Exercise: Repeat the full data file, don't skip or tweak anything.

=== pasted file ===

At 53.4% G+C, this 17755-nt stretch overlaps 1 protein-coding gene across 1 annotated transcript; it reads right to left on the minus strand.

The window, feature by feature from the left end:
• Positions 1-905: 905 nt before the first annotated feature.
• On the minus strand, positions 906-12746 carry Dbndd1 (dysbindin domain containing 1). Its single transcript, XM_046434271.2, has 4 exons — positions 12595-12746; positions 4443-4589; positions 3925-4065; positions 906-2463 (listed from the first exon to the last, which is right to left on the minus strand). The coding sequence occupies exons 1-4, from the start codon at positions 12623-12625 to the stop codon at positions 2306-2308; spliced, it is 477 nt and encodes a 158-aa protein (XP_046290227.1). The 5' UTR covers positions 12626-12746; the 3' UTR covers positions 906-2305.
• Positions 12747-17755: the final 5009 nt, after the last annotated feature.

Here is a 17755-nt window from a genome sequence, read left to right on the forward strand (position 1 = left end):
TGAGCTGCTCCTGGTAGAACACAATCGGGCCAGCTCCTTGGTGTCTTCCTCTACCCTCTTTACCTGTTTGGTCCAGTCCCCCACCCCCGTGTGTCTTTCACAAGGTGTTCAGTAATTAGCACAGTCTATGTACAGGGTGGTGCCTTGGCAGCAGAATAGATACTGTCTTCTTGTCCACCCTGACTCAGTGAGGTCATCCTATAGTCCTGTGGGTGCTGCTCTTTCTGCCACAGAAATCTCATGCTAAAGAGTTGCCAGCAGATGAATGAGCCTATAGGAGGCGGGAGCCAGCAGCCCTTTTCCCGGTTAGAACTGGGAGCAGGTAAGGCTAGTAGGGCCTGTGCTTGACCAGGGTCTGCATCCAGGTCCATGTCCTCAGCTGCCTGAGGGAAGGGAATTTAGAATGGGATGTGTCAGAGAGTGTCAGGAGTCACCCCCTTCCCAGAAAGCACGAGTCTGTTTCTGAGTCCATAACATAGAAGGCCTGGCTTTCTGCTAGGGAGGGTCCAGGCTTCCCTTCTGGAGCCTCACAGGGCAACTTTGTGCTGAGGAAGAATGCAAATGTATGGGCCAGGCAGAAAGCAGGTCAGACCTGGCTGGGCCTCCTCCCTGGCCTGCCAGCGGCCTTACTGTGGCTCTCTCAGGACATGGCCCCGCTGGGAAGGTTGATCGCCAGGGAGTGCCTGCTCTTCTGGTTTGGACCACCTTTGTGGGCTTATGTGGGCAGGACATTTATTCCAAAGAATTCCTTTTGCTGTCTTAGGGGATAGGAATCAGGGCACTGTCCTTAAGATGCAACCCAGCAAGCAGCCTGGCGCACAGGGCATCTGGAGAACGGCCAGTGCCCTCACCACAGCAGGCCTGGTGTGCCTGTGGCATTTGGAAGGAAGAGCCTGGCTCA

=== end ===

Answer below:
At 53.4% G+C, this 17755-nt stretch overlaps 1 protein-coding gene across 1 annotated transcript; it reads right to left on the minus strand.

The window, feature by feature from the left end:
• Positions 1-905: 905 nt before the first annotated feature.
• On the minus strand, positions 906-12746 carry Dbndd1 (dysbindin domain containing 1). Its single transcript, XM_046434271.2, has 4 exons — positions 12595-12746; positions 4443-4589; positions 3925-4065; positions 906-2463 (listed from the first exon to the last, which is right to left on the minus strand). The coding sequence occupies exons 1-4, from the start codon at positions 12623-12625 to the stop codon at positions 2306-2308; spliced, it is 477 nt and encodes a 158-aa protein (XP_046290227.1). The 5' UTR covers positions 12626-12746; the 3' UTR covers positions 906-2305.
• Positions 12747-17755: the final 5009 nt, after the last annotated feature.

Here is a 17755-nt window from a genome sequence, read left to right on the forward strand (position 1 = left end):
TGAGCTGCTCCTGGTAGAACACAATCGGGCCAGCTCCTTGGTGTCTTCCTCTACCCTCTTTACCTGTTTGGTCCAGTCCCCCACCCCCGTGTGTCTTTCACAAGGTGTTCAGTAATTAGCACAGTCTATGTACAGGGTGGTGCCTTGGCAGCAGAATAGATACTGTCTTCTTGTCCACCCTGACTCAGTGAGGTCATCCTATAGTCCTGTGGGTGCTGCTCTTTCTGCCACAGAAATCTCATGCTAAAGAGTTGCCAGCAGATGAATGAGCCTATAGGAGGCGGGAGCCAGCAGCCCTTTTCCCGGTTAGAACTGGGAGCAGGTAAGGCTAGTAGGGCCTGTGCTTGACCAGGGTCTGCATCCAGGTCCATGTCCTCAGCTGCCTGAGGGAAGGGAATTTAGAATGGGATGTGTCAGAGAGTGTCAGGAGTCACCCCCTTCCCAGAAAGCACGAGTCTGTTTCTGAGTCCATAACATAGAAGGCCTGGCTTTCTGCTAGGGAGGGTCCAGGCTTCCCTTCTGGAGCCTCACAGGGCAACTTTGTGCTGAGGAAGAATGCAAATGTATGGGCCAGGCAGAAAGCAGGTCAGACCTGGCTGGGCCTCCTCCCTGGCCTGCCAGCGGCCTTACTGTGGCTCTCTCAGGACATGGCCCCGCTGGGAAGGTTGATCGCCAGGGAGTGCCTGCTCTTCTGGTTTGGACCACCTTTGTGGGCTTATGTGGGCAGGACATTTATTCCAAAGAATTCCTTTTGCTGTCTTAGGGGATAGGAATCAGGGCACTGTCCTTAAGATGCAACCCAGCAAGCAGCCTGGCGCACAGGGCATCTGGAGAACGGCCAGTGCCCTCACCACAGCAGGCCTGGTGTGCCTGTGGCATTTGGAAGGAAGAGCCTGGCTCA